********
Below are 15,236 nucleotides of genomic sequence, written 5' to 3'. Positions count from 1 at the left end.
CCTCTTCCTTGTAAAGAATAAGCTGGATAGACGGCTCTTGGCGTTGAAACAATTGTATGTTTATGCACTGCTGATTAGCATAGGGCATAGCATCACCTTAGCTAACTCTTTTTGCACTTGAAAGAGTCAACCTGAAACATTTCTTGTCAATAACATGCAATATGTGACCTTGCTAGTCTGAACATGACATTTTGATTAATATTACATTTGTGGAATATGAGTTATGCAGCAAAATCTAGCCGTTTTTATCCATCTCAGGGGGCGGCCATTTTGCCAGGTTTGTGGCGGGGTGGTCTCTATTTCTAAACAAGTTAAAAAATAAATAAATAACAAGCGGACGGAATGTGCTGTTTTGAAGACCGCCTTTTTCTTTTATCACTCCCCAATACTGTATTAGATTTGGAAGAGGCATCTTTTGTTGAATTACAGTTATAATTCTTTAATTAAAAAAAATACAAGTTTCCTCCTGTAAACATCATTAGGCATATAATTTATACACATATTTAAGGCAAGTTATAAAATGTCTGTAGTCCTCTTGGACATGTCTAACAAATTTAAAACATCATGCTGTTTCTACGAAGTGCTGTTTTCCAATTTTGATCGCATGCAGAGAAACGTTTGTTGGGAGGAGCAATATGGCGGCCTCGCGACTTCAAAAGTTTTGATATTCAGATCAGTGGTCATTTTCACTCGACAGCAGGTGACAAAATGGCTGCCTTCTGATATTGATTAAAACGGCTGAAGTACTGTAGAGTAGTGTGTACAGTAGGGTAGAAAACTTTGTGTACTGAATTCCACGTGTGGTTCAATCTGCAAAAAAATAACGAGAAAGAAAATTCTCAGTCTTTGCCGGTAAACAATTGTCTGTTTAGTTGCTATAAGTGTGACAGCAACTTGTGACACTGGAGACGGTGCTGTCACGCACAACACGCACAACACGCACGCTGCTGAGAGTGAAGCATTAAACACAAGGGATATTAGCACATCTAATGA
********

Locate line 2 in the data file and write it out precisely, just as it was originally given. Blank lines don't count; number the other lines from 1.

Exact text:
CCTCTTCCTTGTAAAGAATAAGCTGGATAGACGGCTCTTGGCGTTGAAACAATTGTATGTTTATGCACTGCTGATTAGCATAGGGCATAGCATCACCTTAGCTAACTCTTTTTGCACTTGAAAGAGTCAACCTGAAACATTTCTTGTCAATAACATGCAATATGTGACCTTGCTAGTCTGAACATGACATTTTGATTAATATTACATTTGTGGAATATGAGTTATGCAGCAAAATCTAGCCGTTTTTATCCATCTCAGGGGGCGGCCATTTTGCCAGGTTTGTGGCGGGGTGGTCTCTATTTCTAAACAAGTTAAAAAATAAATAAATAACAAGCGGACGGAATGTGCTGTTTTGAAGACCGCCTTTTTCTTTTATCACTCCCCAATACTGTATTAGATTTGGAAGAGGCATCTTTTGTTGAATTACAGTTATAATTCTTTAATTAAAAAAAATACAAGTTTCCTCCTGTAAACATCATTAGGCATATAATTTATACACATATTTAAGGCAAGTTATAAAATGTCTGTAGTCCTCTTGGACATGTCTAACAAATTTAAAACATCATGCTGTTTCTACGAAGTGCTGTTTTCCAATTTTGATCGCATGCAGAGAAACGTTTGTTGGGAGGAGCAATATGGCGGCCTCGCGACTTCAAAAGTTTTGATATTCAGATCAGTGGTCATTTTCACTCGACAGCAGGTGACAAAATGGCTGCCTTCTGATATTGATTAAAACGGCTGAAGTACTGTAGAGTAGTGTGTACAGTAGGGTAGAAAACTTTGTGTACTGAATTCCACGTGTGGTTCAATCTGCAAAAAAATAACGAGAAAGAAAATTCTCAGTCTTTGCCGGTAAACAATTGTCTGTTTAGTTGCTATAAGTGTGACAGCAACTTGTGACACTGGAGACGGTGCTGTCACGCACAACACGCACAACACGCACGCTGCTGAGAGTGAAGCATTAAACACAAGGGATATTAGCACATCTAATGA